The prrocessing of dry sausage is described fully in Sausage and Ready-to-Serve Meats, published by the American Meat Institute. The term dry sausage" as used herein includes the entire range of dry and semidry sausages. The semidry sausages include the thuringer cervelates which are dried for about days (other semidry sausages may be dried as short a time as 2 to 6 days). Dry sausage is usually sold in three different forms; first, new sausage or semidry sausage, about 10 to 25 days after smoking (having about percent shrinkage); second, medium dry sausage, about 30 to 60 days after smoking (having about 32 percent shrinkage); and dry sausage, about 60 to 90 days or more after smoking (having about 40 percent shrinkage).
Previously, the sausage meat emulsions were stuffed into casings formed of natural materials or animal products such as sewn beef middles and hog casings. More recently, considerable interest has been developed in utilizing certain synthetic materials out of which casings could be formed. Particularly, the industry has turned to the use of casings formed of regenerated cellulose per se or of the product known in the art as fibrous casing and which is composed of cellulosic fibers impregnated and held together by regenerated cellulose.
The use of such synthetic materials is not only desirable because of the greater control over the supply that can be exercised in keeping with the rapid growth and demand of the various packaged and/or cased meat products, but also the materials can be conventionally synchronized and extruded into seamless tubular form of preselected diameter. Most importantly, casings formed of the aforesaid fibrous materials, unlike the natural product can be made sufficiently flexible as well as durable to be advantageously used in the stuffing step, while also being sufficiently nonelastic that they will not stretch out of shape during or subsequent to stuffing, but will retain a more constant shape and size corresponding to that to which it was initially fabricated.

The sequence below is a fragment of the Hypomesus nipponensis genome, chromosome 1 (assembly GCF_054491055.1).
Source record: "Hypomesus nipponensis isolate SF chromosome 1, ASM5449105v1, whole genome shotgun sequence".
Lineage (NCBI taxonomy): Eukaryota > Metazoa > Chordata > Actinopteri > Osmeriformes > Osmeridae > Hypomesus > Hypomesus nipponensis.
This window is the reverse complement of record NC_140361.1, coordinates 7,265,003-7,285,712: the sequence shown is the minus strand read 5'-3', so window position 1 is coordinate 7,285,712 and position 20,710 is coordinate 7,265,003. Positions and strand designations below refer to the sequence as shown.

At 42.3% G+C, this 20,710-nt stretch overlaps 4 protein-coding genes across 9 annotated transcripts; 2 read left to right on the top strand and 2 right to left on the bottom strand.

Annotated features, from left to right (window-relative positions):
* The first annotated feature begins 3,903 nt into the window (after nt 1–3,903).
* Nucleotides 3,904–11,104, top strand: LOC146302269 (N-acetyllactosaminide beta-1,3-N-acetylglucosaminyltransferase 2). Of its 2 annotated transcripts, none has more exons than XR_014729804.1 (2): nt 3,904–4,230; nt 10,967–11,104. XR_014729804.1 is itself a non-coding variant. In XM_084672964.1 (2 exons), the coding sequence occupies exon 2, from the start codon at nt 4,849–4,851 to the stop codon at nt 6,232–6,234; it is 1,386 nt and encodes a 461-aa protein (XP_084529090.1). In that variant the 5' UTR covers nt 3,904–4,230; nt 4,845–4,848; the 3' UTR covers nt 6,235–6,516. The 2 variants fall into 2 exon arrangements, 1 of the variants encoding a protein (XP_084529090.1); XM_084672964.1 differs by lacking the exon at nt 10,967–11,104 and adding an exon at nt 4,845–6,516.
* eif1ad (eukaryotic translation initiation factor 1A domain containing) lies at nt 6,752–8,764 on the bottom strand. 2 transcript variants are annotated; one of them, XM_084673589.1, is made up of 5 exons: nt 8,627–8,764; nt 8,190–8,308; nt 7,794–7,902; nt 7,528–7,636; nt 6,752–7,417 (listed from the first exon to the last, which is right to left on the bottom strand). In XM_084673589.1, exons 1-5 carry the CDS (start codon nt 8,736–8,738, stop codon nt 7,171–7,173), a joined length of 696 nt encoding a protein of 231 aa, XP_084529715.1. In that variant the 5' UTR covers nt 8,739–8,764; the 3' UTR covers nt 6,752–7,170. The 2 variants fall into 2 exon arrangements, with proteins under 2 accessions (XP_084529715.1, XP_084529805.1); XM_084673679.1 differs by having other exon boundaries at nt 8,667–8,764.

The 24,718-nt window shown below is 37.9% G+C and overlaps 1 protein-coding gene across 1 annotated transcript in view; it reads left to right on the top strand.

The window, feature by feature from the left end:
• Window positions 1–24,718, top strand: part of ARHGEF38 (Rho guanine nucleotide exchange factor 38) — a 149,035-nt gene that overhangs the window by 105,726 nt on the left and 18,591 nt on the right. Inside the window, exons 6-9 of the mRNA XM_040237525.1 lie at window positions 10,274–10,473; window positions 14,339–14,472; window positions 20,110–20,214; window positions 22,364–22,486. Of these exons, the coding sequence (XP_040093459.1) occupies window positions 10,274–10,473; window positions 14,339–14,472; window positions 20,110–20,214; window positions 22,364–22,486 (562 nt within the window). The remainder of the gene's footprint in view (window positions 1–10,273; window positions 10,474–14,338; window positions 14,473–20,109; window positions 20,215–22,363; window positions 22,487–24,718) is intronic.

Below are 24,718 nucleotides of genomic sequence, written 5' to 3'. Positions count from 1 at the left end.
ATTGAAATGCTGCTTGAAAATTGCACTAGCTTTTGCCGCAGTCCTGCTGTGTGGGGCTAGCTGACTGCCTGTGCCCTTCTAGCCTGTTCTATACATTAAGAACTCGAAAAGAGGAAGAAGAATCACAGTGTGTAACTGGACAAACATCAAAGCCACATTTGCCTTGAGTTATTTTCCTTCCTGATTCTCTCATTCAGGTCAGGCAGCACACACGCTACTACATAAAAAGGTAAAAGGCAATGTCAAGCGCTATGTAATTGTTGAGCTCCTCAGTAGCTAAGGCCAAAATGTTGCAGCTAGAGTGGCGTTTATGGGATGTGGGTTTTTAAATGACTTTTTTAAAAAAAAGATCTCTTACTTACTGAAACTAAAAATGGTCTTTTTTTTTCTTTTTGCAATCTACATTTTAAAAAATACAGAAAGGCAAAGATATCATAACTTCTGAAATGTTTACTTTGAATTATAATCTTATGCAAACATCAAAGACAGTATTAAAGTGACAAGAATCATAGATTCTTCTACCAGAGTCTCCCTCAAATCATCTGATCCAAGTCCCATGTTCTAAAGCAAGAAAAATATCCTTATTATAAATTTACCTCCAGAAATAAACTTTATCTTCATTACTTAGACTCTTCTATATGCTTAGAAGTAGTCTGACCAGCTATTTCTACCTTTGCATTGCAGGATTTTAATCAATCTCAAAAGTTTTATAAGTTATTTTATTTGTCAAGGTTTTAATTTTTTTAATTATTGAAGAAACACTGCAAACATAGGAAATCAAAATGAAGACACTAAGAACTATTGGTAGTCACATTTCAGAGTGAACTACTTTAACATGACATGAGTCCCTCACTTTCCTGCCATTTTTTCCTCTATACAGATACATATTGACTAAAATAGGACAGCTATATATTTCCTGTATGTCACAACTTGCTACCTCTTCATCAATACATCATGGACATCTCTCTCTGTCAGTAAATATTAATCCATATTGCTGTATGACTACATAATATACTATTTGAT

This, of course, permits a definite relation to be established between the number of slices of the sausage and weight which may be assembled as a unit, and is obviously a highly desirable characteristic in the mechanical high-speed packaging methods employed today. In addition, the cellulosic casings which there is a tendency for mold and/or so called "brown ring" to develop. This trouble is not encountered where natural casings are used since natural casings tend to expand and contract with the sausage during curing.
2. Description of the Prior Art The coating or impregnation of cellulosic casings to improve the adhesion of the casing to dry sausages is well known in the prior art.
Voss et al. U.S. Pat. No. 1,978,744 discloses a cellulosic casing having an internal coating of gelatin to improve adhesion toward dry sausages. Bose] U.S. Pat. No. 2,802,745 discloses a casing formed of regenerated cellulose in which gelatin particles of a size less than 0.1 mm. were dispersed in the viscose from which the casing was formed so that the casing has gelatin particles dispersed throughout the wall thereof.